I love Seth Godin, he always challenges my assumptions.
But, in yesterday’s post, I wonder if he got it wrong when he shared:
Only borrow money to pay for things that increase in value. It’s a short list: your business, your house and your education, mostly. Stocks if you’re smarter than me. That’s pretty much it.
I agree in theory, but not so much in practice.
The problem is, this advice works far better in hindsight than in real time.
What does that mean? That you often don’t know what will increase in value at the time you want to borrow the money to fund it. And, this is equally true for business, housing, education…and stocks:
- Business: Depending on who you ask, between 75 and 95% of all businesses fail within 5 years. So, if you’re playing the odds, the far more likely assumption is that a new business not only won’t increase in value, but it will likely end in failure (yes, I still am a staunch entrepreneur).
- House: Over a period of decades, housing almost always appreciates, but for many with a shorter term horizon, there is a lot of risk in real estate. The millions of people who bought homes in the last 5 years and are losing their shirts are testament to that.
- Education: Seth’s own post in October 2007 revealed the insanity of paying top dollar for an education that was far less determinative of success than intelligence and drive. And, how many of you have been really annoyed after dropping a nice chunk of change on some kind of career educational program, book or dvd only to find them sorely lacking in value?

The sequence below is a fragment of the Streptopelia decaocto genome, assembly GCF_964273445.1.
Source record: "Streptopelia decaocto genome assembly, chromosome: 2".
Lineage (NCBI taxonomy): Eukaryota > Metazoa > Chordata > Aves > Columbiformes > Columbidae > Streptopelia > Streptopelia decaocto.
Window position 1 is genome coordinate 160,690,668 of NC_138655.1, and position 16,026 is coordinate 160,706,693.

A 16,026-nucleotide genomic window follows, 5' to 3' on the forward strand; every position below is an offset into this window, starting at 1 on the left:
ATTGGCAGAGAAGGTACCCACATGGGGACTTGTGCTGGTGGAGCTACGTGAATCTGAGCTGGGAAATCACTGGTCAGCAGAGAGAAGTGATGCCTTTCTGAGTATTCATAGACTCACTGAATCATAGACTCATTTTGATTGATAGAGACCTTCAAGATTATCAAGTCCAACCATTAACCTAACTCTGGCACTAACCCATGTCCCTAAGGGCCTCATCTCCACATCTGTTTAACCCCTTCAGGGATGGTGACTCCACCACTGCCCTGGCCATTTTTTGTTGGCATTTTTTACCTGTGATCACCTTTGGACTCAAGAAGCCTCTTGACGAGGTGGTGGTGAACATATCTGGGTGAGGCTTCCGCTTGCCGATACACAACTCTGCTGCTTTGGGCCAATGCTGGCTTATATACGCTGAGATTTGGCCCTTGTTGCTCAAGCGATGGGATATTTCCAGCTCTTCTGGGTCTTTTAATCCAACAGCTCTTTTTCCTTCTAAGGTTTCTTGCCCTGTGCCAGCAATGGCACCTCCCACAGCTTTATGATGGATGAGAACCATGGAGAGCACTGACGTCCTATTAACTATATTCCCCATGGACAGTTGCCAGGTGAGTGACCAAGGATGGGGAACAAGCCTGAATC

- Stocks: Two words, En-Ron. Two more, Bear Stearns. Again, over a period of many decades, as a whole, the market appreciates, but individual stocks often don’t follow suit and the broader market may go through swings of many years without appreciation or in decline.
It’s easy, in hindsight, to say it was a good idea to borrow money for these and other things…when they end up being huge successes in hindsight.
But, what about all the money borrowed for these very adventures that goes up in smoke?
I agree completely with Seth’s broader message…be really, really careful what you choose as the justification for indebtedness. Try like crazy to only borrow against assets and adventures that are most likely to appreciate in value or yield increased opportunity.
But, in the end, it’s all still all a big, old guess.
Even the examples given as the sole areas that justify indebtedness don’t pass the real-time sniff test. And, one other thing…
What about passion?
What about impact? What about service? What about the completely irrational, seemingly unjustifiable, odds-defying desire to borrow to set in motion a professional quest you believe in every fiber of your being will solve a pervasive problem or profoundly improve the human condition…and make millions?
How do these figure into the decision to incur debt?
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